I mean, who wants to read one more doomsday article or essay. (OK, I read those, too.) But fiction in pandemic times? Yes, please! Anything to distract from the world on fire. But short fiction? As you might imagine, the novel beats out the short story collection in sales, everywhere. Sure, there are popular short story collections. But, as this Guardian article notes: “Most don’t sell many copies (a debut collection from one of the major publishing houses might have a print run of 3,000, with little expectation of a reprint).” Even when sales of short story collections surge, as they did in 2018, they’ll never beat out the novel.

But right about now might be a good time to revisit the short form. For escape, sure, and for craft–for those of us who write fiction–and also, and maybe most importantly right now, for connection with other readers. One of the most delightful virtual connections I’ve made in these pandemic days is with a book club (hosted by jesuit.org if you’re interested) that meets over at FB. The last book we read was, you guessed it, a short story collection, Night at the Fiestas by Kirstin Valdez Quade, which I highly recommend.

At the moment, I’m reading short stories before bed (“they” say escapism is better for relaxation than, say, a nonfiction book about the plague). I’m still working through short stories by Finnish writer Tove Jansson, which are often just a handful of pages long. They “escape” me to far-away Finland with its woods and lakes, its terrain of moss and lichens that feels foreign and inviting and cool. I save novels for daytime reading: right now that’s Jansson’s Fair Play; and Pete Beatty’s debut novel Cuyahoga, which is a Rust Belt novel if I’ve ever met one, and I plan to discuss it here.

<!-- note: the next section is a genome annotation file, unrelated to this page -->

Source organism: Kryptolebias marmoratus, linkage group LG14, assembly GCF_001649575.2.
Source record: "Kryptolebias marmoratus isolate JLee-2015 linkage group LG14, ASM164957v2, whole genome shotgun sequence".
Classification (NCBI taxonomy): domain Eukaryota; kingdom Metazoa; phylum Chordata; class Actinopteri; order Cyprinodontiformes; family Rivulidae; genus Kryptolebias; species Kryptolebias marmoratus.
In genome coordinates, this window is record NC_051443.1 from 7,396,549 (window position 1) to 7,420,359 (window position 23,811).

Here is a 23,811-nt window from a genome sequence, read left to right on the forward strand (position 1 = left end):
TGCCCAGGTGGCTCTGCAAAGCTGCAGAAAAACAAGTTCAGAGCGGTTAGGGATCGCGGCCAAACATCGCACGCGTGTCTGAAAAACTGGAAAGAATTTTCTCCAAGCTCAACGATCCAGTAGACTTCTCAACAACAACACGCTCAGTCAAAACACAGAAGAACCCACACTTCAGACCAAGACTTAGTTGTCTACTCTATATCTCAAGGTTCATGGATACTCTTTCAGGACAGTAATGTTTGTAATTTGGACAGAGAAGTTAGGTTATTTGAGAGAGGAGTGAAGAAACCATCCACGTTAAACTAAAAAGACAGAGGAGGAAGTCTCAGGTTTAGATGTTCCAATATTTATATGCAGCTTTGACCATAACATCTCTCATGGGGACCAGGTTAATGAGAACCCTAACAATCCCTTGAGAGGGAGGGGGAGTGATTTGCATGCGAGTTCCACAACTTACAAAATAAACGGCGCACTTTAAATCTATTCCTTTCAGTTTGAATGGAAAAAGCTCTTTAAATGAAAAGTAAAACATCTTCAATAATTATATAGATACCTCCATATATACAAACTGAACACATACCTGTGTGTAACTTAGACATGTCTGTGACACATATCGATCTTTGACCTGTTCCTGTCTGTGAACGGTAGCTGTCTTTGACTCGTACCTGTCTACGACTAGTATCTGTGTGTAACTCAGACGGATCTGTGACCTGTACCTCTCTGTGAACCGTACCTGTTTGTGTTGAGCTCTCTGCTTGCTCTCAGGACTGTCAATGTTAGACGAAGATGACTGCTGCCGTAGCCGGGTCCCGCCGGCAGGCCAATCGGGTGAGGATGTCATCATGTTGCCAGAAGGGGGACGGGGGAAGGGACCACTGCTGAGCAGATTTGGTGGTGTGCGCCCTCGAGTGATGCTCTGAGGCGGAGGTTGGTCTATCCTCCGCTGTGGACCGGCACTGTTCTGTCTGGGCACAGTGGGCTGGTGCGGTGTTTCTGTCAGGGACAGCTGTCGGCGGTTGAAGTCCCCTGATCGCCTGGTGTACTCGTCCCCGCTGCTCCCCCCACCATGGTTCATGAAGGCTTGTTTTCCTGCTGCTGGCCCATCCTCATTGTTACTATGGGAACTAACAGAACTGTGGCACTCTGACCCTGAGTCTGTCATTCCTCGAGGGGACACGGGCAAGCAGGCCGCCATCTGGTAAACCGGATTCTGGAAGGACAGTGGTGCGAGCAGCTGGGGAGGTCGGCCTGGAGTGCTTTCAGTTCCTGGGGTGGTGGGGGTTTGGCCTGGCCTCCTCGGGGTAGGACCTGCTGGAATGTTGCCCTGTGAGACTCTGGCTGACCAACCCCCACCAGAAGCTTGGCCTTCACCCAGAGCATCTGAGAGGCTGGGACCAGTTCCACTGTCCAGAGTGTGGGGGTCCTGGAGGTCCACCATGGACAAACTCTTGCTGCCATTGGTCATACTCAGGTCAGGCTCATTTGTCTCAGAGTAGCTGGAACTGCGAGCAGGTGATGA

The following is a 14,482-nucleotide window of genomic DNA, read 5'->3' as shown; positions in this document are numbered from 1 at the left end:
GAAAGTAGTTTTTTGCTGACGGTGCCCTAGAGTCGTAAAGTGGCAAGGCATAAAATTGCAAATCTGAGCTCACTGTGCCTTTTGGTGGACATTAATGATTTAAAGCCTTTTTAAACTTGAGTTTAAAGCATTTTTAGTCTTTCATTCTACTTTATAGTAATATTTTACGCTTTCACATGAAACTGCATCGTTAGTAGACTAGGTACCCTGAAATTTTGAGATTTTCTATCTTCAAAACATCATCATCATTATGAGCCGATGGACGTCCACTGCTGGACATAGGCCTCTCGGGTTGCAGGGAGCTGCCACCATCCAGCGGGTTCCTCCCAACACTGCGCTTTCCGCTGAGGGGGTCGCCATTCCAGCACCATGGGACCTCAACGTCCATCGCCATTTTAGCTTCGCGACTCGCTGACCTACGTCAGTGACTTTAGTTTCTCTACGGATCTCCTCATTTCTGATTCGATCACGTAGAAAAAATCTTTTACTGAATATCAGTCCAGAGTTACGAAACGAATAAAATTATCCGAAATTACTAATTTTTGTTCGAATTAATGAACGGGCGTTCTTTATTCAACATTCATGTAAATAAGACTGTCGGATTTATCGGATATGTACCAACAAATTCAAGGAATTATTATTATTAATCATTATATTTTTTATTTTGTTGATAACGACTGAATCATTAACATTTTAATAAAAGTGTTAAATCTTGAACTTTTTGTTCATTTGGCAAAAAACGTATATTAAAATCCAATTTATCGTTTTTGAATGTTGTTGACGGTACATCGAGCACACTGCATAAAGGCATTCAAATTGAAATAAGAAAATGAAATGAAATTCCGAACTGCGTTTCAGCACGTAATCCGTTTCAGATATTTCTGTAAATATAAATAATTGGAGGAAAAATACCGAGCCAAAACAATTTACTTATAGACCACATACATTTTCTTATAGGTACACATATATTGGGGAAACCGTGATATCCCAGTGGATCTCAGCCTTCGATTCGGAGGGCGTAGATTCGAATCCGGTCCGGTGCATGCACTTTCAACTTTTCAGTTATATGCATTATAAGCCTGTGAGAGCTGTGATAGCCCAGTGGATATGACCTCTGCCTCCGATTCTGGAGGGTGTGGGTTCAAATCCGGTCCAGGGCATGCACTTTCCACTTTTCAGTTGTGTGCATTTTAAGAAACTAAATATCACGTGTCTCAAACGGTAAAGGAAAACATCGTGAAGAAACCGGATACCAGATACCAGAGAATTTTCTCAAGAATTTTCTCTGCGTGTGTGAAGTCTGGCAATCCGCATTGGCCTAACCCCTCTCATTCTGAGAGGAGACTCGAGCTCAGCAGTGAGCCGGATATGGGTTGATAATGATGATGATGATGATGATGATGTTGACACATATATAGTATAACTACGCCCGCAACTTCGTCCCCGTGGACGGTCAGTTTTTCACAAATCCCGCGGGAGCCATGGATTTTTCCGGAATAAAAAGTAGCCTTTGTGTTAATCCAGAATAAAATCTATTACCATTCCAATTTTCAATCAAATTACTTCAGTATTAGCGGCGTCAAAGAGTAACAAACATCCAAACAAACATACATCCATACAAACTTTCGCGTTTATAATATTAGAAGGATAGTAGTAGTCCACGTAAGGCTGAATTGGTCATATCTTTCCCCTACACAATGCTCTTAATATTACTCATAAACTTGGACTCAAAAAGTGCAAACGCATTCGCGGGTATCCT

Of course, many short stories birth novels. Valdez Quade’s “The Five Wounds” inspired her to build on that world for her debut novel, The Five Wounds, which will launch in 2021.

Then there are the movies that have grown out of short stories: famously, Shawshank Redemption, based on Stephen King’s novella (OK, not quite as brief as a short story but he’s adapted a lot of those, too): “Rita Hayworth and Shawshank Redemption.” A little more recently, there was Annie Proulx’s story “Brokeback Mountain.” And, then there was “The Curious Case of Benjamin Button,” which was a story by F. Scott Fitzgerald, which inspired a movie that released 86 years later–testament to the lasting power of the short story (or, at least, short stories by masters, like Fitzgerald).

I love a good short story. I love their self-contained quietude. I love the kind of short story where nothing really happens, except an all-important shift in perception or understanding. We readers don’t always need the classical story arc in short fiction (that many of us seem to desire in a novel: inciting incident, rising action, climax, falling action, resolution). A short story can capture a moment, a day, a year, or many years–and the plot doesn’t need to be tied up with a bow.